In the Oxford Group, sharing was considered a necessity, it allowed one to be healed, therefore it was also a blessing to share.[58] Sharing not only brought relief but honest sharing of sin and of victory over sin helped others to openness about themselves. Sharing built trust. The sharing of our sins and temptations with another Christian life given to God, and to use Sharing as witness, to help others, still unchanged, to recognize and acknowledge their sins. The message one brings to others by speaking of one's own experiences, the power of God in guiding one's life would bring hope to others that a spiritually changed life gives strength to overcome life’s difficulties.[59]

Some regarded this approach with cynicism. Time magazine wrote: The first public confession can be stirring, but the tenth is likely to strike one as the same old thing And the fatal suspicion arises that confessions are made not through humility but to persuade. They sound a little too much coached, perfected to the point where they seem artificial...[60]

Beverley Nichols stated "And all that business about telling one's sins in public.... It is spiritual nudism!"[61] Margaret Rawlings, an actress, stood up at a 2000 member Group gathering and said, "this public exposure of the soul, this psychic exhibitionism, with its natural accompaniment of sensual satisfaction', was 'as shocking, indecent and indelicate as it would be if a man took all his clothes off in Piccadilly Circus".[62] The act of Public Confessions, brought criticism from outsiders who believed the Group had an undue interest in sex.[63]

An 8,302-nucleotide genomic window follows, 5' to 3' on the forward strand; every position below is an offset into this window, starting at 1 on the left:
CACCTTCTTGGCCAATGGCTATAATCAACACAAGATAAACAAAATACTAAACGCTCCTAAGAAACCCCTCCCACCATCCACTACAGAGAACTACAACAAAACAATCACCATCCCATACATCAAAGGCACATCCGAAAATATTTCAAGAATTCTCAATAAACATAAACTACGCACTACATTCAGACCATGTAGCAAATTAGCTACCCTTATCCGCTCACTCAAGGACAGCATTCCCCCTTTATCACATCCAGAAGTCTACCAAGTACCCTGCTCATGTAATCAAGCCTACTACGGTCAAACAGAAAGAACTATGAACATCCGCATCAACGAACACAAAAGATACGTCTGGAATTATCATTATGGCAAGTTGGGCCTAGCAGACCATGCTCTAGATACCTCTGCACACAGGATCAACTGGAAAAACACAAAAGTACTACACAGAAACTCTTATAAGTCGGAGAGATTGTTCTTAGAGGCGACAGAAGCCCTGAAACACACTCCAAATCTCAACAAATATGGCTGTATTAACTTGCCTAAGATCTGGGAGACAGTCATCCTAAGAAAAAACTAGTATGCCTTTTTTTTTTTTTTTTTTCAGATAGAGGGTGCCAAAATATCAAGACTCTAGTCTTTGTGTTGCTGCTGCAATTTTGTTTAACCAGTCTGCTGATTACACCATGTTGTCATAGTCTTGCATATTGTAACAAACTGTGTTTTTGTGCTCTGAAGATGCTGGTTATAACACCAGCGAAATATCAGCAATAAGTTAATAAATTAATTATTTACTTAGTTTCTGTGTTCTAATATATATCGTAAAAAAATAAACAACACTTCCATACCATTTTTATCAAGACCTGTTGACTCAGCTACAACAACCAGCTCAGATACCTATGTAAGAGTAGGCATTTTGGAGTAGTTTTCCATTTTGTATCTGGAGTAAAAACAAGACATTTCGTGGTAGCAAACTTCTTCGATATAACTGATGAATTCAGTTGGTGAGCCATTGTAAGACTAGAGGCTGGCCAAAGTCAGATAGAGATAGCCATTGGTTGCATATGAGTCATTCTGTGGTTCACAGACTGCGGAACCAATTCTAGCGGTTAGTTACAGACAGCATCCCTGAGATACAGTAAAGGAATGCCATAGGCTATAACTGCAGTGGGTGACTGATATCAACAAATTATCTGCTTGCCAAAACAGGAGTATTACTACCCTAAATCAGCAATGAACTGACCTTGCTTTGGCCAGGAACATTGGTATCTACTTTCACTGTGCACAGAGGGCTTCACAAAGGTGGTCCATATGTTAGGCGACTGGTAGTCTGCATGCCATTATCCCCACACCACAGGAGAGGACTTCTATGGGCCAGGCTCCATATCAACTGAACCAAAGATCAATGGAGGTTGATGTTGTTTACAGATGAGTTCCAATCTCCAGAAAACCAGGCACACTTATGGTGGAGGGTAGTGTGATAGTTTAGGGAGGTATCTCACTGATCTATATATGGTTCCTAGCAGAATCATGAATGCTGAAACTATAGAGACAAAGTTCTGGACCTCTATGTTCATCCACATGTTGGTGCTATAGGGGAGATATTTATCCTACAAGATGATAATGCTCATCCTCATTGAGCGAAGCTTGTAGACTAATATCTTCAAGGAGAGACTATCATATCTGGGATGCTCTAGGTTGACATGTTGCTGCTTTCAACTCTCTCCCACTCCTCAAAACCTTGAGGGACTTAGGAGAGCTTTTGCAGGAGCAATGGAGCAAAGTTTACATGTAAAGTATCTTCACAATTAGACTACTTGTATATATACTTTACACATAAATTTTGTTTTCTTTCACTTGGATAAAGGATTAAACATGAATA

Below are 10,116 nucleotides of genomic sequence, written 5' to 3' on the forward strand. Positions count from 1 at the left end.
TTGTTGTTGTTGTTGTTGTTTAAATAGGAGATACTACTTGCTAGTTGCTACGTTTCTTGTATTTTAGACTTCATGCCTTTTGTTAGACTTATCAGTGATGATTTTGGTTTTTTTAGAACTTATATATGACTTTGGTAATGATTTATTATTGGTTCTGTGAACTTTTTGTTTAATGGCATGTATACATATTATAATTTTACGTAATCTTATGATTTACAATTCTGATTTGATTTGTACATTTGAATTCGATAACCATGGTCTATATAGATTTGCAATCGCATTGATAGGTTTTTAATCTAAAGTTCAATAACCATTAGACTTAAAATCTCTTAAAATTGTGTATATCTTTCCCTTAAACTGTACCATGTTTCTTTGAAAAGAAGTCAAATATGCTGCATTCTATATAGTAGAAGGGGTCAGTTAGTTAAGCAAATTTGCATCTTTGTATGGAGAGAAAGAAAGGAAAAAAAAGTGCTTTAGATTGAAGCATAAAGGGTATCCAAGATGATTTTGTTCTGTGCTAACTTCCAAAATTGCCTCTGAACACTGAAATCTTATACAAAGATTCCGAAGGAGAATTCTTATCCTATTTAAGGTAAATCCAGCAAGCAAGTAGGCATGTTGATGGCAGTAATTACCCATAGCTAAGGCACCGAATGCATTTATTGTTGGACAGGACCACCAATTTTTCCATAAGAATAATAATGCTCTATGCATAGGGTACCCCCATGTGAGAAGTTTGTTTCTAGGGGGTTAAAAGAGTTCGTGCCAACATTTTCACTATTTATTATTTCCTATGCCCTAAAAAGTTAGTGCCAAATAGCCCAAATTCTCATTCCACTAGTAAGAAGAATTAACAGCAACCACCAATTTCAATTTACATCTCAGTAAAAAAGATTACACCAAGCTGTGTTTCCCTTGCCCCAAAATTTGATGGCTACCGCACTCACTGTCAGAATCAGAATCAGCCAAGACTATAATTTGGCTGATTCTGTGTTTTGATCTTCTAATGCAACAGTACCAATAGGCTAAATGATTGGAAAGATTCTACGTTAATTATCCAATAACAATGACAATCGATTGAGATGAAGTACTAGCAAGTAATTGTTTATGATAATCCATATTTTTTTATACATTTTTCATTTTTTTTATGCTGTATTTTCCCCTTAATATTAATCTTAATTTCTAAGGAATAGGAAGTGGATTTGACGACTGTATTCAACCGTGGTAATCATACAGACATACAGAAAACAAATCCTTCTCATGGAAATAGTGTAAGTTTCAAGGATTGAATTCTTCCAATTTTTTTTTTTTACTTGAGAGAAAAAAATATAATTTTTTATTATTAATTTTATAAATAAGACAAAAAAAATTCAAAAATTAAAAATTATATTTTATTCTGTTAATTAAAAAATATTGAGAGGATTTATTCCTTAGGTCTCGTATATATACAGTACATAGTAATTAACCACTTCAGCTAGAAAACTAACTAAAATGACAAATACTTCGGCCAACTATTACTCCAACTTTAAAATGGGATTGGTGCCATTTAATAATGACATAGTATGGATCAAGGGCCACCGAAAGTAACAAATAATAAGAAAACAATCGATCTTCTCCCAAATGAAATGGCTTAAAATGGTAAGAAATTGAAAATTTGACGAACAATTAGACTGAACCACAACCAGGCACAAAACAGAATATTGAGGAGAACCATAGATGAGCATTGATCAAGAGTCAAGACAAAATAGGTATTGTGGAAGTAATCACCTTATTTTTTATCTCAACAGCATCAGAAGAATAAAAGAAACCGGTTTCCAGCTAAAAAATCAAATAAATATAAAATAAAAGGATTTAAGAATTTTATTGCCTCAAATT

Marie of Romania stated "I have met Buchman. I did not like him. He spoke of God as if He were the oldest title in the Almanach de Gotha. And all that business about telling one's sins in public -- He wanted me ... me ... to get up before my children and confess everything I had ever done! Ça se ne fait pas."[64]

However, Cuthbert Bardsley, who worked with Buchman for some years and later became Bishop of Coventry, said "I never came across public confession in house parties - or very, very rarely. Frank tried to prevent it - and was very annoyed if people ever trespassed beyond the bounds of decency."[65] Buchman's biographer, Garth Lean, a supporter of Buchman and promoter of the group, wrote that he attended meetings from 1932 on "and cannot recall hearing any unwise public confessions."


Though it was claimed by members that the Oxford group did not solicit funding, others have observed that the Oxford Group/MRA did in fact solicit funding from members.

In 1933, Alan Thornhill, Fellow and Chaplain of Hertford College, Oxford, wrote in response to questions about the Oxford Group’s financing: